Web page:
To paraphrase Mark Twain, reports of the death of the new IRS registration programs are greatly exaggerated.
On February 1, the District Court for the District of Columbia, which on January 18 had enjoined the IRS from enforcing its new regulatory schemes, modified its order to clarify that the IRS can continue to operate the system requiring Preparer Tax Identification Numbers (PTINs).
Furthermore, the IRS may still offer its competency testing and continuing education programs for tax return preparers on a voluntary basis. But the court also denied the IRS's motion to stay the injunction pending an appeal.
Going back to a statute initially enacted in the nineteenth century – in 1884, to be exact – the Secretary of the Treasury has the authority to regulate those who practice before the Department of the Treasury. Since the IRS is a bureau of the Treasury, the statute also covers "practice before the IRS." The definition of this term is the sticking point in the lawsuit.
In 2010, the IRS launched an effort to impose new regulations on paid tax return preparers. The Registered Tax Return Preparer (RTRP) program required preparers to obtain a PTIN, pass a competency test, pay an annual application fee, and complete fifteen hours of continuing education annually. Only certain tax return preparers, including CPAs, enrolled agents, and tax attorneys, were exempted from the new testing and education requirements.
But three tax return preparers who previously weren't regulated by the IRS – Sabina Loving of Chicago, Illinois; John Gambino of Hoboken, New Jersey; and Elmer Kilian of Eagle, Wisconsin – spearheaded a challenge to the new RTRP program. Loving, who mainly serves low-income clients, claims she'll have to increase her fees if she's forced to comply with the new IRS requirements, likely losing business in the process. Gambino, a financial planner who also prepares tax returns for clients, and Kilian, who has prepared tax returns at home for decades, both say that they'll probably have to close their tax businesses if the rules are allowed to stand.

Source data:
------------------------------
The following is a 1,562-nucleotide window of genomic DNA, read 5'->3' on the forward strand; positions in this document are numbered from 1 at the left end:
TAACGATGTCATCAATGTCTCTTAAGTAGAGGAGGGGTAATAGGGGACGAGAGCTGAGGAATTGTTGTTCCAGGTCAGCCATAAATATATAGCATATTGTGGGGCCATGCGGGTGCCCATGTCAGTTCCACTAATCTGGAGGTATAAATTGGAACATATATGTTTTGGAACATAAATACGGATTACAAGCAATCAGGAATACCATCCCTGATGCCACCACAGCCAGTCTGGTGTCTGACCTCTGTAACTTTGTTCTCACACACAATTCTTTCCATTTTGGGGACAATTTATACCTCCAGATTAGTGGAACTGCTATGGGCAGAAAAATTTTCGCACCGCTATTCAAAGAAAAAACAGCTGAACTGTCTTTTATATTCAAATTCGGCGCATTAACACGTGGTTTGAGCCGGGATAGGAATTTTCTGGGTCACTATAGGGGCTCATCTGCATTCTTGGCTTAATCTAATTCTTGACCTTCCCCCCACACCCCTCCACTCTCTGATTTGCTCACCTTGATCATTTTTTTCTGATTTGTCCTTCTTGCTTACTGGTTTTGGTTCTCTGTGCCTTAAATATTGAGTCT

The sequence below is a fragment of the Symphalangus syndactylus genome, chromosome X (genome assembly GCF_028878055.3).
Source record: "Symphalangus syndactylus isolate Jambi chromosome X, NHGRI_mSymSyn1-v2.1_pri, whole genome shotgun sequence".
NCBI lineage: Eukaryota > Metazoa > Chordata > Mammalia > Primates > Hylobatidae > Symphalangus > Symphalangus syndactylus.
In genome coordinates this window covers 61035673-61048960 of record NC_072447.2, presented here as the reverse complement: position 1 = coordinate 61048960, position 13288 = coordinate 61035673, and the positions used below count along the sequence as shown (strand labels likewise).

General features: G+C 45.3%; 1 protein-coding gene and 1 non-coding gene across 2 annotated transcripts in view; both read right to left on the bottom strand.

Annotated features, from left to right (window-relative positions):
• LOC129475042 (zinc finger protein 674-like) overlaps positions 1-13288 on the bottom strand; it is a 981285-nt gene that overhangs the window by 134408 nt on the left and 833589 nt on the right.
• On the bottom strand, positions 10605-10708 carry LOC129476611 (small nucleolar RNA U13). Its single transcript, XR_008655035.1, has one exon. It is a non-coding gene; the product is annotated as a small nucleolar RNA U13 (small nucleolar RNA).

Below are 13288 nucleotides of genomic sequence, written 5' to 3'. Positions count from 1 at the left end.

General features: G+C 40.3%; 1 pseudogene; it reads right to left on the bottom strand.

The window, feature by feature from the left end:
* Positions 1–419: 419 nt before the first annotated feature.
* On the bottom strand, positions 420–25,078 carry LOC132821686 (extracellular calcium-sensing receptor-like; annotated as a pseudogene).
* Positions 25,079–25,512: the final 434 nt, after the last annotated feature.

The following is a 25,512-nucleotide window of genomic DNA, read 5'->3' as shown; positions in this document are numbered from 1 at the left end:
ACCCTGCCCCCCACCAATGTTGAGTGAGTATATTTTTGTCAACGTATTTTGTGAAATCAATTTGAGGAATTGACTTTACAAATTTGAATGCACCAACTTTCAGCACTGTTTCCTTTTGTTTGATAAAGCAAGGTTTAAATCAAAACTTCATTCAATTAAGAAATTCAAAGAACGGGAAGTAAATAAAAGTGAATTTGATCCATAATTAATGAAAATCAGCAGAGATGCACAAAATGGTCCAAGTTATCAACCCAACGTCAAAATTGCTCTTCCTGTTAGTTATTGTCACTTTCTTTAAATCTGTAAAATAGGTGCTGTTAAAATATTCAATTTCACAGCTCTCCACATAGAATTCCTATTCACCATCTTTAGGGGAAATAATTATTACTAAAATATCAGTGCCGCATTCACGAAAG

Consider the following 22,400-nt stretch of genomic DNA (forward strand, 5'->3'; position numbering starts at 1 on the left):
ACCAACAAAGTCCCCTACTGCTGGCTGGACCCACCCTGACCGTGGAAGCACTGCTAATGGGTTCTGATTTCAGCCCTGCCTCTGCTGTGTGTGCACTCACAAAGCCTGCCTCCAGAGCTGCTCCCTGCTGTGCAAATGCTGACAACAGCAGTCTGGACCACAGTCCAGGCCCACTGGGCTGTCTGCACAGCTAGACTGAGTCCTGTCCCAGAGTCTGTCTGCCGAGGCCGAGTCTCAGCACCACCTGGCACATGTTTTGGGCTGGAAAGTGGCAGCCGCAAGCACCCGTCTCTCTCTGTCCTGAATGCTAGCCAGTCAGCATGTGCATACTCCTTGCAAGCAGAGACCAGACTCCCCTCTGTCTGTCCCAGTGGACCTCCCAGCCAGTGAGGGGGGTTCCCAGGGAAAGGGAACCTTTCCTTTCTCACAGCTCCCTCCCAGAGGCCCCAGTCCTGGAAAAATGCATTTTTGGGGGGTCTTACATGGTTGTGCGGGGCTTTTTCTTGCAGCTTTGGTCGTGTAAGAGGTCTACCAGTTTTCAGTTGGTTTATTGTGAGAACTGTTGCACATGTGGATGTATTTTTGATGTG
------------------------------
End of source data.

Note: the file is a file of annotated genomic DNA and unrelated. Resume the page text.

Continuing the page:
In declaring injunctive relief, the district court found the IRS lacks the statutory authority to promulgate or enforce the new regulatory scheme for RTRPs. Tax return preparers who prepare and submit returns aren't "practicing" before the IRS, so it can't regulate them. The court said that unlicensed preparers would suffer irreparable harm and that the injunction serves the public interest. After the decision was handed down, the IRS promptly filed a motion seeking to stay the injunction pending an appeal.
Now the district court has refused to stay its previous ruling. However, it did modify the injunction to make it clear that the IRS doesn't have to suspend its PTIN program or board up its testing and continuing education centers. Instead, preparers may pay fees for testing or continuing education, or complete any testing or continuing education requirements, but they must do so voluntarily.
The IRS didn't take long to react to the latest ruling. On February 2 – just one day later – it reopened the online PTIN system. And an IRS spokesperson has stated it "continues to have confidence in the scope of its authority to administer this program and is working with the Department of Justice to address all options, including a planned appeal."